FILE - In this Jan. 15, 2020, file photo specialist Peter Mazza works at his post on the floor of the New York Stock Exchange. The U.S. stock market opens at 9:30 a.m. EST on Thursday, Jan. 23. (AP Photo/Richard Drew, File)

U.S. stocks indexes are mixed amid worries over virus

January 23, 2020 - 2:52 pm

Major U.S. stock indexes wavered between small gains and losses in afternoon trading Thursday as gains in technology companies offset declines elsewhere in the market.

Investors continued to monitor developments in the international effort to keep a deadly new virus outbreak in China from spreading further and potentially hurting the global economy. Markets across Asia slumped earlier.

The wobbly trading followed a sell-off in global markets as authorities worldwide take measures to monitor and contain the virus. The central Chinese city of Wuhan, where the virus is concentrated, closed down its train station and airport Thursday to prevent people from entering or leaving the city.

The coronavirus has been confirmed in five countries, including China, the U.S., Thailand, Japan and South Korea. More than 500 people have fallen sick and 17 have died from the illness, which can cause pneumonia and other severe respiratory symptoms. A World Health Organization committee was scheduled to meet for a second day Thursday as it decides whether to declare China's virus outbreak a global health emergency.

Traders also had their eye on the latest batch of company earnings reports.

Technology stocks notched the biggest gains. Citrix Systems led all S&P 500 stocks, vaulting 8.5%, after the software company reported fourth-quarter earnings and revenue that topped Wall Street's forecasts.

Industrial stocks also rose, with several airlines among the gainers. Real estate and utilities companies held onto modest gains as investors shifted money into the safe-play sectors.

Health care stocks were the biggest decliners. Edwards LifeSciences, which makes heart valves, dropped 5.2%

Financial stocks, including insurers, also fell. Travelers Cos. slid 5.2%.

Crude oil prices slumped and weighed on energy stocks. Pioneer Natural Resources dropped 2%.

KEEPING SCORE: The S&P 500 index inched up less than 0.1% as of 2:28 p.m. Eastern time. The index had been down as much as 0.6% earlier in the day.

The Dow Jones Industrial Average fell 40 points, or 0.1%, to 29,145. The Nasdaq gained 0.1%. The Russell 2000 index of smaller company stocks was up less than 0.1%.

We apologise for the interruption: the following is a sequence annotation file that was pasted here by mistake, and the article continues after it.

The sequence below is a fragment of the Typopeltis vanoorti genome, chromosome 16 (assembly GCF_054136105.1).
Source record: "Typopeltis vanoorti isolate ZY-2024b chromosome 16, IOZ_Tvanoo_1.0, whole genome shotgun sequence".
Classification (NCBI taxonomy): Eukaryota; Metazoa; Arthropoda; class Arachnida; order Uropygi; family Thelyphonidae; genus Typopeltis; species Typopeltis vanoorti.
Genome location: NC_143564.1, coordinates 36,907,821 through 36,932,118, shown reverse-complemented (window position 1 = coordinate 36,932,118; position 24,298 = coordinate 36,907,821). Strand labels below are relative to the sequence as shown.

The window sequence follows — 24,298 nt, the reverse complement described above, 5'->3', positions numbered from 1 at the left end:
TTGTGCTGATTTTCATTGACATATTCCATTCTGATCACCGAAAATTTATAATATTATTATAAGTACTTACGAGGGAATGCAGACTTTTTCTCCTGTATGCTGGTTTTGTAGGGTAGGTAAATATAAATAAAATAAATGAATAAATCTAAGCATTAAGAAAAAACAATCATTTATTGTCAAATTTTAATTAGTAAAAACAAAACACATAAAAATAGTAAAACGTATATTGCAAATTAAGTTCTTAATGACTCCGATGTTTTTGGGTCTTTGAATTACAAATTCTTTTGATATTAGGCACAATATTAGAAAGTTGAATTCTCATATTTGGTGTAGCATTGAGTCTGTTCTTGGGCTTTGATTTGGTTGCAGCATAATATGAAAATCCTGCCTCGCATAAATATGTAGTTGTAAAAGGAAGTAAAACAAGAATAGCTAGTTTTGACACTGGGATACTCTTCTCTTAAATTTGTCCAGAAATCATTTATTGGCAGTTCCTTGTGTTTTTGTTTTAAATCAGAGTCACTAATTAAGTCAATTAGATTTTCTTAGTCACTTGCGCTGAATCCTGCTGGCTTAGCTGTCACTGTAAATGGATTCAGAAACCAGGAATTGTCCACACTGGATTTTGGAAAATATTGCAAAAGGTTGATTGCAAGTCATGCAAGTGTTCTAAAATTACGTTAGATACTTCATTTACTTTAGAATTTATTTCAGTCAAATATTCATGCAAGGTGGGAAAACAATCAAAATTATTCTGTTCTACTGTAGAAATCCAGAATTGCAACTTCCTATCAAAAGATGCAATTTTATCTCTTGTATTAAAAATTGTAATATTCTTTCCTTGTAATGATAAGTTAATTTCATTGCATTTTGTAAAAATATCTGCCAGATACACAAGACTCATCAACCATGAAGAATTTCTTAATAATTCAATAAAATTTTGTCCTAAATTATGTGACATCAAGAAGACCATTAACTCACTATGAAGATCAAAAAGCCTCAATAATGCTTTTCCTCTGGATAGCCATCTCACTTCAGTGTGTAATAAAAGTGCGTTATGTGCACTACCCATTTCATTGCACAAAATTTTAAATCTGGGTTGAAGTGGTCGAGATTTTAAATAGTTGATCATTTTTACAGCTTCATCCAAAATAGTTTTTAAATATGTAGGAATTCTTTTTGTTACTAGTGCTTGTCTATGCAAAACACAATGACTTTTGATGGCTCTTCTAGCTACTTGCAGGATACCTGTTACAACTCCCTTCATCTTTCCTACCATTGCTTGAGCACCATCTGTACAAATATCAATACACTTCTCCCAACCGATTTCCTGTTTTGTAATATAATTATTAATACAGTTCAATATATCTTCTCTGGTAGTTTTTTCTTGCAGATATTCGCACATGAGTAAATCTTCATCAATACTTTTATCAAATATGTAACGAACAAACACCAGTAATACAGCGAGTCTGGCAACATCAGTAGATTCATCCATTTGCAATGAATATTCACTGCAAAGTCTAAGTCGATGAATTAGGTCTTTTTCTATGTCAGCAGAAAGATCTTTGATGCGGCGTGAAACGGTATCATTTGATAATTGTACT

European markets fell.

VIRUS JITTERS: Concern about the coronavirus’ potential impact weighed heavily on stock indexes in China. The outbreak coincides with the annual travel of hundreds of millions of Chinese for the Lunar New Year festival, which begins Friday. In Hong Kong, the Hang Seng dropped 1.5%, while the Shanghai Composite index declined 2.8%.

FRAYED LACES: V.F. Corp. slid 8.8% after the maker of Vans and Timberland shoes cut its profit forecast for the year following weak fiscal third-quarter sales. The stock was the biggest decliner in the S&P 500.

FULL FLIGHTS: American Airlines Group climbed 2.9% after the company reported solid earnings growth for the fourth quarter. Strong travel demand resulted in record occupancy levels on its planes, though the airline also said it had to cancel about 10,000 flights during the quarter because of the grounding of the Boeing 737 Max jets.

Shares in other airlines also headed higher. Southwest Airlines gained 3.3% and Alaska Air Group rose 1.8%.

EARNINGS ROUNDUP: Investors rewarded and punished several companies as earnings reports continued flowing. Financial services firm Raymond James fell 5.9% after falling short of profit forecasts.

Student loan company SLM surged 25.7% after beating earnings forecasts and saying it will sell $3 billion in assets to help fund stock buybacks.

Teradyne rose 3.9% after the semiconductor-testing equipment maker's fourth-quarter earnings and financial forecasts beat Wall Street expectations.

BOND YIELDS: The yield on the 10-year Treasury fell to 1.74% from 1.77% late Wednesday.


AP Business Writer Damian J. Troise contributed.

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